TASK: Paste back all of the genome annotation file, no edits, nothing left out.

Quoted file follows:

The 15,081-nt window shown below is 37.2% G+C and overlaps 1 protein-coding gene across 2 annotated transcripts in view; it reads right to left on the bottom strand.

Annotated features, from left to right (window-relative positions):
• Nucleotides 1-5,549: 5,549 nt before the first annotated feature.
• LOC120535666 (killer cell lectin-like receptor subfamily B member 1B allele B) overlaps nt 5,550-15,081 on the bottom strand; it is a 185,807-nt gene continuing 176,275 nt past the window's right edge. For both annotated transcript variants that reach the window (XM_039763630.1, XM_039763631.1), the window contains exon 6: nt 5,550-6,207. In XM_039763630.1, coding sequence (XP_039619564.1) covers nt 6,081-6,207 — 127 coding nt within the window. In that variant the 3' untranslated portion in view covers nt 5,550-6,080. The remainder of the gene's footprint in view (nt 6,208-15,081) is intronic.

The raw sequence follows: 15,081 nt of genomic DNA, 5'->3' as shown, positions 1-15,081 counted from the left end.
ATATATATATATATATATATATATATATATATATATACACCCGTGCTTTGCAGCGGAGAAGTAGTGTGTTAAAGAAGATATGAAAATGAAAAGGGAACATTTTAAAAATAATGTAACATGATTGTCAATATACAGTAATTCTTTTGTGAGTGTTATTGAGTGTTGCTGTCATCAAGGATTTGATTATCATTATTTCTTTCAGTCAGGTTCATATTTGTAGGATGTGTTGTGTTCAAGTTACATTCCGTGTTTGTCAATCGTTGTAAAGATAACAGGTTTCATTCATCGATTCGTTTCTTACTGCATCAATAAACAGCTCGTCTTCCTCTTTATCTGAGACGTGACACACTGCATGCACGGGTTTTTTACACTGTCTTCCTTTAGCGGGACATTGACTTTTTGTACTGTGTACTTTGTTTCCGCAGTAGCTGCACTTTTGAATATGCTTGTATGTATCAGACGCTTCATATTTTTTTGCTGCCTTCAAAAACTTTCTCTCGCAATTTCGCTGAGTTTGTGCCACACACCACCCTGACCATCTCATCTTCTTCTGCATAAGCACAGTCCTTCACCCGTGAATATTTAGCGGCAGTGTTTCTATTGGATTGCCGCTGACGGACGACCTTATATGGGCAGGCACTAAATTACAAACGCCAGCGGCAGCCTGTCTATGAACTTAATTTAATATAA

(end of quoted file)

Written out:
The 15,081-nt window shown below is 37.2% G+C and overlaps 1 protein-coding gene across 2 annotated transcripts in view; it reads right to left on the bottom strand.

Annotated features, from left to right (window-relative positions):
• Nucleotides 1-5,549: 5,549 nt before the first annotated feature.
• LOC120535666 (killer cell lectin-like receptor subfamily B member 1B allele B) overlaps nt 5,550-15,081 on the bottom strand; it is a 185,807-nt gene continuing 176,275 nt past the window's right edge. For both annotated transcript variants that reach the window (XM_039763630.1, XM_039763631.1), the window contains exon 6: nt 5,550-6,207. In XM_039763630.1, coding sequence (XP_039619564.1) covers nt 6,081-6,207 — 127 coding nt within the window. In that variant the 3' untranslated portion in view covers nt 5,550-6,080. The remainder of the gene's footprint in view (nt 6,208-15,081) is intronic.

The raw sequence follows: 15,081 nt of genomic DNA, 5'->3' as shown, positions 1-15,081 counted from the left end.
ATATATATATATATATATATATATATATATATATATACACCCGTGCTTTGCAGCGGAGAAGTAGTGTGTTAAAGAAGATATGAAAATGAAAAGGGAACATTTTAAAAATAATGTAACATGATTGTCAATATACAGTAATTCTTTTGTGAGTGTTATTGAGTGTTGCTGTCATCAAGGATTTGATTATCATTATTTCTTTCAGTCAGGTTCATATTTGTAGGATGTGTTGTGTTCAAGTTACATTCCGTGTTTGTCAATCGTTGTAAAGATAACAGGTTTCATTCATCGATTCGTTTCTTACTGCATCAATAAACAGCTCGTCTTCCTCTTTATCTGAGACGTGACACACTGCATGCACGGGTTTTTTACACTGTCTTCCTTTAGCGGGACATTGACTTTTTGTACTGTGTACTTTGTTTCCGCAGTAGCTGCACTTTTGAATATGCTTGTATGTATCAGACGCTTCATATTTTTTTGCTGCCTTCAAAAACTTTCTCTCGCAATTTCGCTGAGTTTGTGCCACACACCACCCTGACCATCTCATCTTCTTCTGCATAAGCACAGTCCTTCACCCGTGAATATTTAGCGGCAGTGTTTCTATTGGATTGCCGCTGACGGACGACCTTATATGGGCAGGCACTAAATTACAAACGCCAGCGGCAGCCTGTCTATGAACTTAATTTAATATAA